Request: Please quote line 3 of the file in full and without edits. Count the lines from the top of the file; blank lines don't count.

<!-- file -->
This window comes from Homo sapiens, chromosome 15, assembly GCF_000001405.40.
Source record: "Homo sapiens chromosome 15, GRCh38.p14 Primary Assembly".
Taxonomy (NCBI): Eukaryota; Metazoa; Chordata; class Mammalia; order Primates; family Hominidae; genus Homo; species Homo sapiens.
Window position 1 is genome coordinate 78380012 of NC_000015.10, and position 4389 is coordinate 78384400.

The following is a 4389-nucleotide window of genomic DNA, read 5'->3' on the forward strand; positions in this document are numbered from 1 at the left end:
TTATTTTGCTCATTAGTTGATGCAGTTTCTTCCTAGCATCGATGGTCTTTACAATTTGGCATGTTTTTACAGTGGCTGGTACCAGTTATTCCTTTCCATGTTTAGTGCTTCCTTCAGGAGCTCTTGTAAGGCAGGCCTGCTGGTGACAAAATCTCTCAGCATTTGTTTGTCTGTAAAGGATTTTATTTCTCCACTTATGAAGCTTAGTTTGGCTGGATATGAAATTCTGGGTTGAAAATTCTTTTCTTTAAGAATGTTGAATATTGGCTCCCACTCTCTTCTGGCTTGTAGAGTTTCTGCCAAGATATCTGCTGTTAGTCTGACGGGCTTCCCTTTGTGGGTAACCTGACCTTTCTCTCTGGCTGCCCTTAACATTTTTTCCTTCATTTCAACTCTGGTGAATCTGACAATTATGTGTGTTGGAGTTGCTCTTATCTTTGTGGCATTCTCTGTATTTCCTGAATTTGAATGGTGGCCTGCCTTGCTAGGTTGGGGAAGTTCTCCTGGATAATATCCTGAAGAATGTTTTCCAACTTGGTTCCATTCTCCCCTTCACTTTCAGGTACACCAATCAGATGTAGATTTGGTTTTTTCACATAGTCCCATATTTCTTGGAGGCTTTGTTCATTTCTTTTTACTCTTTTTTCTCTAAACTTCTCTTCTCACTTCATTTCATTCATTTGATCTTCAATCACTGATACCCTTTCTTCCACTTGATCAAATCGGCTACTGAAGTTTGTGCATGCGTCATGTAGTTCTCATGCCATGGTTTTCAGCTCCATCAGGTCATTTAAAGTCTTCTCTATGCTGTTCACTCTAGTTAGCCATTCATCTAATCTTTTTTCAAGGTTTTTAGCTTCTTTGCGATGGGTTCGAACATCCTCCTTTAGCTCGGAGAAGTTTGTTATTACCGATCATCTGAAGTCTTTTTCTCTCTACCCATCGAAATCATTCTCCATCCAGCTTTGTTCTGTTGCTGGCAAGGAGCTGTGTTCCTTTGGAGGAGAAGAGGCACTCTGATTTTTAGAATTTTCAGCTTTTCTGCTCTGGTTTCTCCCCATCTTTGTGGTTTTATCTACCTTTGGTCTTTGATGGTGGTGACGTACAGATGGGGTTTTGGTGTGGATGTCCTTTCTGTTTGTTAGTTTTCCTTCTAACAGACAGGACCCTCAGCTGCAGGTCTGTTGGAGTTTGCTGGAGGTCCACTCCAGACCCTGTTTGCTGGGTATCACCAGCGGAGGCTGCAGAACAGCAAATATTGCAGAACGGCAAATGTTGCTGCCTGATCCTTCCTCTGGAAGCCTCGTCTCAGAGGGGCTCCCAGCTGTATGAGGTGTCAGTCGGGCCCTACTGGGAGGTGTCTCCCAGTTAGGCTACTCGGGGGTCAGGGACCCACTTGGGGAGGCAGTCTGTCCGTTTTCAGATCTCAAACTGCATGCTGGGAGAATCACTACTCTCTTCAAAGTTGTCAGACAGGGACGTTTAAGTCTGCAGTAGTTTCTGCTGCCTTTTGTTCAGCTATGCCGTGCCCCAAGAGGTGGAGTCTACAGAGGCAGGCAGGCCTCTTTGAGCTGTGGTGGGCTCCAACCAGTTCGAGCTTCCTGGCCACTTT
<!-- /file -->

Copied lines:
Taxonomy (NCBI): Eukaryota; Metazoa; Chordata; class Mammalia; order Primates; family Hominidae; genus Homo; species Homo sapiens.